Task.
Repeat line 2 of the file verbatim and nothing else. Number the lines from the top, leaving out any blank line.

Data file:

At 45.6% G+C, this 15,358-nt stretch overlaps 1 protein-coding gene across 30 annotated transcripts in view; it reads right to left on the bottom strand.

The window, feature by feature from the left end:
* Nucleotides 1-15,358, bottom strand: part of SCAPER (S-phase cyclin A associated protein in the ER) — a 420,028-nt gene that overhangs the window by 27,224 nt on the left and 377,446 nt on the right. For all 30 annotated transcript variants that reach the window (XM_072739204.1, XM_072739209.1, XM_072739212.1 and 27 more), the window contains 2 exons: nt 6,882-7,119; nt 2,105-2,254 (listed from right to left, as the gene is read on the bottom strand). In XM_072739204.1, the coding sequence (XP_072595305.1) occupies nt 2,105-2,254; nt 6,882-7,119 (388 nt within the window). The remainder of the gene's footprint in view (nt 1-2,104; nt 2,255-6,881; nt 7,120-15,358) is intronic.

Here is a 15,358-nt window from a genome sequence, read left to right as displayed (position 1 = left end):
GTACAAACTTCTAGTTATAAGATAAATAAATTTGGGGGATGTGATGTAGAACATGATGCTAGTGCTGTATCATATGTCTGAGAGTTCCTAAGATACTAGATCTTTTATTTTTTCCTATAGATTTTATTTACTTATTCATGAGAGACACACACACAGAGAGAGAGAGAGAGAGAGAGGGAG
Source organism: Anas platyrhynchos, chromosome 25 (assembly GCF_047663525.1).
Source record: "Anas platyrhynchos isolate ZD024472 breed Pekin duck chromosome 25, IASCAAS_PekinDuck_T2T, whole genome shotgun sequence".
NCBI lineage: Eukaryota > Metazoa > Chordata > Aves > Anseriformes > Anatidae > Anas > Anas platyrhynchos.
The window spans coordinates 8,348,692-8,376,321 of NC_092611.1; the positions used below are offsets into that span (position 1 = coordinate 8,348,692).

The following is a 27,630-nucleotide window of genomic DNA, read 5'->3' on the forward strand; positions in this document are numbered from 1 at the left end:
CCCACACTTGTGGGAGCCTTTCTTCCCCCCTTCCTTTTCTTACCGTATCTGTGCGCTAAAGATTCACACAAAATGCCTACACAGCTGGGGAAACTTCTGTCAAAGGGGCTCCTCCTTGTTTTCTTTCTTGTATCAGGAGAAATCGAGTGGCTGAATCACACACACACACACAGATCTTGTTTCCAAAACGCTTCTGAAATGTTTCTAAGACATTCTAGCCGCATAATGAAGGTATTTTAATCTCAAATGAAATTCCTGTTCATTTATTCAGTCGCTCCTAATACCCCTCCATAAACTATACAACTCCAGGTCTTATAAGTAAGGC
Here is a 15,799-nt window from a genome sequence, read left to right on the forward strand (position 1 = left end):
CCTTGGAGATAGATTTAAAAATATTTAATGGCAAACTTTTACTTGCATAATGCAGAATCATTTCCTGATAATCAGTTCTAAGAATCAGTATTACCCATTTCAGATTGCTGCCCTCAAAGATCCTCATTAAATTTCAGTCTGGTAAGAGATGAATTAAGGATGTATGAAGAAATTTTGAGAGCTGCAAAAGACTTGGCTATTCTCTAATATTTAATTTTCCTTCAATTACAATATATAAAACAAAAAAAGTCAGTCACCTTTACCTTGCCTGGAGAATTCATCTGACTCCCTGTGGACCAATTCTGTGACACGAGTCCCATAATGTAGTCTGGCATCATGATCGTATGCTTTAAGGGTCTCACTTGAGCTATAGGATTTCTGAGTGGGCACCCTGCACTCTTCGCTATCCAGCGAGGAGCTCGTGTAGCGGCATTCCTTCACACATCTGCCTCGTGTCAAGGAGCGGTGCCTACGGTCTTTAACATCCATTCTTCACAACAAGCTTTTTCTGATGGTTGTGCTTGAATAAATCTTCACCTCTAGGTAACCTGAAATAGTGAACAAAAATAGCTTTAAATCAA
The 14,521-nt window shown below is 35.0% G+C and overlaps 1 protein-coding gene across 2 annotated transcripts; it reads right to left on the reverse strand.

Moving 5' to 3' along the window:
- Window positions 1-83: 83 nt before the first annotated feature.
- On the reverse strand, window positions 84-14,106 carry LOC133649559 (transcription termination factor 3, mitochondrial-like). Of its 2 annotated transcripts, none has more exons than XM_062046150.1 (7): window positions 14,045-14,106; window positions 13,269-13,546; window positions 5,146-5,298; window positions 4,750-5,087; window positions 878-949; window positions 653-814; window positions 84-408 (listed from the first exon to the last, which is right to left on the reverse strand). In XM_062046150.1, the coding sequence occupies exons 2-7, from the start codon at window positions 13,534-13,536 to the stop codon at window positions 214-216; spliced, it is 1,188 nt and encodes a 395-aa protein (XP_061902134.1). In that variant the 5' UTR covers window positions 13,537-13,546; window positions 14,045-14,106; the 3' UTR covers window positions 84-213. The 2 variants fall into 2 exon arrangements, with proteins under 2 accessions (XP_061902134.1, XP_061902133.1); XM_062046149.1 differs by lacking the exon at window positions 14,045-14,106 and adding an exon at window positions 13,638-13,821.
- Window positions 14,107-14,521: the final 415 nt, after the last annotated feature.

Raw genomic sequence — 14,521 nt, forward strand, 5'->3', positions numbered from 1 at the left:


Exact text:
The window, feature by feature from the left end: